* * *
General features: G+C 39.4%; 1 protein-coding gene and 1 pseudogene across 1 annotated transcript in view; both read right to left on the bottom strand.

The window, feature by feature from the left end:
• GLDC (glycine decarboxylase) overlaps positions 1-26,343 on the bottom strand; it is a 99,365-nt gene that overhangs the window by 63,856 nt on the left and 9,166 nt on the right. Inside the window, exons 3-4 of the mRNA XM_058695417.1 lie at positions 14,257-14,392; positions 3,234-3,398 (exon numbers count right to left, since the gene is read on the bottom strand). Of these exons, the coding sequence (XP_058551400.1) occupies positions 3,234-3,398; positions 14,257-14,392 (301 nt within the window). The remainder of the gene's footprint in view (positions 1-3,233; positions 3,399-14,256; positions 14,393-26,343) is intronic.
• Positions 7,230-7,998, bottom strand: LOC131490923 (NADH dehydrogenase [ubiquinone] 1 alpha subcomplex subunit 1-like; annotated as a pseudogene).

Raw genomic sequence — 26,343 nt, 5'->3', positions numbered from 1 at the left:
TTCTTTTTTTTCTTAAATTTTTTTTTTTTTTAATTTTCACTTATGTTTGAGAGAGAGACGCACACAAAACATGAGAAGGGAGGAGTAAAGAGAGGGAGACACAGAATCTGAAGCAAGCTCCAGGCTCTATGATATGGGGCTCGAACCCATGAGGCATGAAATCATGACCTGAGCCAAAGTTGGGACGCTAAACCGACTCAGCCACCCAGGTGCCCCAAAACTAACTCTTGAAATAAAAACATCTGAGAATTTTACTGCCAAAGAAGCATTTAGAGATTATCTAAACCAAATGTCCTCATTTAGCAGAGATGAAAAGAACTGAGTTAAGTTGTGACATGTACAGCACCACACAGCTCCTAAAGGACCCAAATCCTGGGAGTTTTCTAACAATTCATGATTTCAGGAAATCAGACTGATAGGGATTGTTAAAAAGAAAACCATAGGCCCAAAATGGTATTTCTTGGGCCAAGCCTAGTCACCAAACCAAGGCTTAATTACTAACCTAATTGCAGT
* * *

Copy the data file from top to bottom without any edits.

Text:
General features: G+C 39.4%; 1 protein-coding gene and 1 pseudogene across 1 annotated transcript in view; both read right to left on the bottom strand.

The window, feature by feature from the left end:
• GLDC (glycine decarboxylase) overlaps positions 1-26,343 on the bottom strand; it is a 99,365-nt gene that overhangs the window by 63,856 nt on the left and 9,166 nt on the right. Inside the window, exons 3-4 of the mRNA XM_058695417.1 lie at positions 14,257-14,392; positions 3,234-3,398 (exon numbers count right to left, since the gene is read on the bottom strand). Of these exons, the coding sequence (XP_058551400.1) occupies positions 3,234-3,398; positions 14,257-14,392 (301 nt within the window). The remainder of the gene's footprint in view (positions 1-3,233; positions 3,399-14,256; positions 14,393-26,343) is intronic.
• Positions 7,230-7,998, bottom strand: LOC131490923 (NADH dehydrogenase [ubiquinone] 1 alpha subcomplex subunit 1-like; annotated as a pseudogene).

Raw genomic sequence — 26,343 nt, 5'->3', positions numbered from 1 at the left:
TTCTTTTTTTTCTTAAATTTTTTTTTTTTTTAATTTTCACTTATGTTTGAGAGAGAGACGCACACAAAACATGAGAAGGGAGGAGTAAAGAGAGGGAGACACAGAATCTGAAGCAAGCTCCAGGCTCTATGATATGGGGCTCGAACCCATGAGGCATGAAATCATGACCTGAGCCAAAGTTGGGACGCTAAACCGACTCAGCCACCCAGGTGCCCCAAAACTAACTCTTGAAATAAAAACATCTGAGAATTTTACTGCCAAAGAAGCATTTAGAGATTATCTAAACCAAATGTCCTCATTTAGCAGAGATGAAAAGAACTGAGTTAAGTTGTGACATGTACAGCACCACACAGCTCCTAAAGGACCCAAATCCTGGGAGTTTTCTAACAATTCATGATTTCAGGAAATCAGACTGATAGGGATTGTTAAAAAGAAAACCATAGGCCCAAAATGGTATTTCTTGGGCCAAGCCTAGTCACCAAACCAAGGCTTAATTACTAACCTAATTGCAGT